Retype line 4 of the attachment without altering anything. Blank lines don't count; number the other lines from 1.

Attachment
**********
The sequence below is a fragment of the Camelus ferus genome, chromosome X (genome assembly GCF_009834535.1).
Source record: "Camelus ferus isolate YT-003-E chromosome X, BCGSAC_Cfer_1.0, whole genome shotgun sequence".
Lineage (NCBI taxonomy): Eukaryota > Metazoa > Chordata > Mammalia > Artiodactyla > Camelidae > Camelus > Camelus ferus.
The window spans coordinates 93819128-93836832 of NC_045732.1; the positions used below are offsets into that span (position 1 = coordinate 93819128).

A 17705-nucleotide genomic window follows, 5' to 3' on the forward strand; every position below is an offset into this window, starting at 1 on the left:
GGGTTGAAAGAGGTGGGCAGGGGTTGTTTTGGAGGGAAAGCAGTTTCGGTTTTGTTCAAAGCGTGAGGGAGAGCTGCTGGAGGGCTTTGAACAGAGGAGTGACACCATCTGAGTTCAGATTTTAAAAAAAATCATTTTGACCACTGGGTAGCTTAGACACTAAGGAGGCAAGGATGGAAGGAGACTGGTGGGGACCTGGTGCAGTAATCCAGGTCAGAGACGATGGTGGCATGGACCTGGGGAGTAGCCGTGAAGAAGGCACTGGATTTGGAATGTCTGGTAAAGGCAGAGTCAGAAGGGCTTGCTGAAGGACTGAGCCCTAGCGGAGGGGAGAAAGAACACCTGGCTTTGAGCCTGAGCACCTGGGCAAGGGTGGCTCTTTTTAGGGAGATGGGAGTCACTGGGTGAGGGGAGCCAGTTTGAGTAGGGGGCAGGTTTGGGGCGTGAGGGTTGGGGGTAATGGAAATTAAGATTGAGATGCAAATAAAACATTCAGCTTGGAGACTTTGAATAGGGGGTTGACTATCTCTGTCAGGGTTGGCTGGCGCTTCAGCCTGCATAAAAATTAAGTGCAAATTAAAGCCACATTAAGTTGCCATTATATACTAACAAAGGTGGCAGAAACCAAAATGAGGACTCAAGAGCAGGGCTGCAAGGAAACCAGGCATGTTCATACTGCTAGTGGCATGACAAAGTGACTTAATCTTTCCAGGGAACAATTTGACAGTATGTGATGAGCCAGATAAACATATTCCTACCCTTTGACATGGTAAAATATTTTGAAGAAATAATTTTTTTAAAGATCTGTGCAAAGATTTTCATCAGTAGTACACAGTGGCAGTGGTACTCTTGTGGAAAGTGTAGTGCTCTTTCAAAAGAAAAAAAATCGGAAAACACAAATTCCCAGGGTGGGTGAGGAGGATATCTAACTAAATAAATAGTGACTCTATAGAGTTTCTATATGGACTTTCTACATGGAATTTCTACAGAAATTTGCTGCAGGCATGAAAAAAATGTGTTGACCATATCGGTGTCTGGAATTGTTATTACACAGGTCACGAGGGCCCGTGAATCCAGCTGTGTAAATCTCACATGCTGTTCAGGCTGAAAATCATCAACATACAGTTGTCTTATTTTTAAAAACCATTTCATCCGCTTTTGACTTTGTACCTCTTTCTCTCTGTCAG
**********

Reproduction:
The window spans coordinates 93819128-93836832 of NC_045732.1; the positions used below are offsets into that span (position 1 = coordinate 93819128).